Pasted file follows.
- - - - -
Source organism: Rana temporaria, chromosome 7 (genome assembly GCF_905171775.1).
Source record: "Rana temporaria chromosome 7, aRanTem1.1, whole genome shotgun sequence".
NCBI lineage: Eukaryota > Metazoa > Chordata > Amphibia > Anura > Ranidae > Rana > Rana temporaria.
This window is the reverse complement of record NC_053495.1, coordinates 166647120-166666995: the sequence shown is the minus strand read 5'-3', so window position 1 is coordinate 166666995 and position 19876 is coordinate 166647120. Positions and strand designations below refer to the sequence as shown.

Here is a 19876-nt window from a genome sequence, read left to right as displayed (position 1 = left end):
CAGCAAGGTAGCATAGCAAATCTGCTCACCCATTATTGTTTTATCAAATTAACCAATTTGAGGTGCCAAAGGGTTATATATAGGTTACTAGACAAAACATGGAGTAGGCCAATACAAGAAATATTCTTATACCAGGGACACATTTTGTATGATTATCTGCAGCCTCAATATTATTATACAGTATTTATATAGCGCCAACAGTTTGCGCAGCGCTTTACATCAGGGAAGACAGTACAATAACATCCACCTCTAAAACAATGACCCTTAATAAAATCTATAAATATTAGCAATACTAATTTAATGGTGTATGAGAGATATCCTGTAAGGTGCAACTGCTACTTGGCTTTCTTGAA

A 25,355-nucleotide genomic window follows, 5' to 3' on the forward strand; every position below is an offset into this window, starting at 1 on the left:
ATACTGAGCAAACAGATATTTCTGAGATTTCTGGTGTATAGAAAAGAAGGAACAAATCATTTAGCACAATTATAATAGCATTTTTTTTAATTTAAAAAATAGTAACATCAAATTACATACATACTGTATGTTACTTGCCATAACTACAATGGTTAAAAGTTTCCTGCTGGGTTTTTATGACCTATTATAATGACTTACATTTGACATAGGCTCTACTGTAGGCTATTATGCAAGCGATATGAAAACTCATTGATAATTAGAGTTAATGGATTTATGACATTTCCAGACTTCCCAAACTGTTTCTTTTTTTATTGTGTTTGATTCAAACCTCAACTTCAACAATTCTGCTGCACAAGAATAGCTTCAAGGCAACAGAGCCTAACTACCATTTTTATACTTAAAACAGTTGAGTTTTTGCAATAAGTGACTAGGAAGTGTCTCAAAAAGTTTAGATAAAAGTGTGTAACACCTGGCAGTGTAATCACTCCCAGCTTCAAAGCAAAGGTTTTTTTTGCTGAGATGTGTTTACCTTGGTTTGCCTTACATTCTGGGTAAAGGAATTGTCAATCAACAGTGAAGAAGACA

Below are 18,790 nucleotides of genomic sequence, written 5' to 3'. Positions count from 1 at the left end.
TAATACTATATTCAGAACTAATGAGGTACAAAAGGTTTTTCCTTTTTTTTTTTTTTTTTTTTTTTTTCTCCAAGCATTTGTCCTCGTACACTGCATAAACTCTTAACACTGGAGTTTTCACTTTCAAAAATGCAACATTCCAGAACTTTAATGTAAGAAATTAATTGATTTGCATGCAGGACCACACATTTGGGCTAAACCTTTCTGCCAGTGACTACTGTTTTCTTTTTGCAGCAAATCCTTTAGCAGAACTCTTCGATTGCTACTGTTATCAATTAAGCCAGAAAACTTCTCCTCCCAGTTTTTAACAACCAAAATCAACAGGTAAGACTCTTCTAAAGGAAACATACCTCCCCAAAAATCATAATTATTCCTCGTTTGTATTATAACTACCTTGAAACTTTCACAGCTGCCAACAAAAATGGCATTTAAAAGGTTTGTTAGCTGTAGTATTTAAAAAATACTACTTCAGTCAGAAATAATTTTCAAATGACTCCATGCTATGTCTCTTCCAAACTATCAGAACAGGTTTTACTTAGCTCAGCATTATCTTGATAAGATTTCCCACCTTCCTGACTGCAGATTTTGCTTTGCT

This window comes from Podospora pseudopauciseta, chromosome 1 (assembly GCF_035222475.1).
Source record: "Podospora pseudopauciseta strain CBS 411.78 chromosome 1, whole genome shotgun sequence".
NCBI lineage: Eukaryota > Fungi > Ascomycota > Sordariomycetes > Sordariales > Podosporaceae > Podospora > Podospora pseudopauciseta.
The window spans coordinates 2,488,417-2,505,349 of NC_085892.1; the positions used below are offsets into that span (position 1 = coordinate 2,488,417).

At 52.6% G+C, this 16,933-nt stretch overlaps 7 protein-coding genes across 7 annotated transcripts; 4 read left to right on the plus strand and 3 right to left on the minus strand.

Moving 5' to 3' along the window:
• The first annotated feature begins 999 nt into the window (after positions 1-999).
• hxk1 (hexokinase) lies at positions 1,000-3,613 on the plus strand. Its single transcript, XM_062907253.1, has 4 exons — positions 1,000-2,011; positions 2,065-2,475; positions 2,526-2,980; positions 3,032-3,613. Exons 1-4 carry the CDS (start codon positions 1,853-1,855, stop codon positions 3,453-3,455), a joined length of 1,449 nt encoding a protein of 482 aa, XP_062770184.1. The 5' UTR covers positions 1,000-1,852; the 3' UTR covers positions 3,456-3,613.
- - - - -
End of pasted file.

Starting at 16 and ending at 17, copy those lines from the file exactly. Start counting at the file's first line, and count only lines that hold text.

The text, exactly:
Moving 5' to 3' along the window:
• The first annotated feature begins 999 nt into the window (after positions 1-999).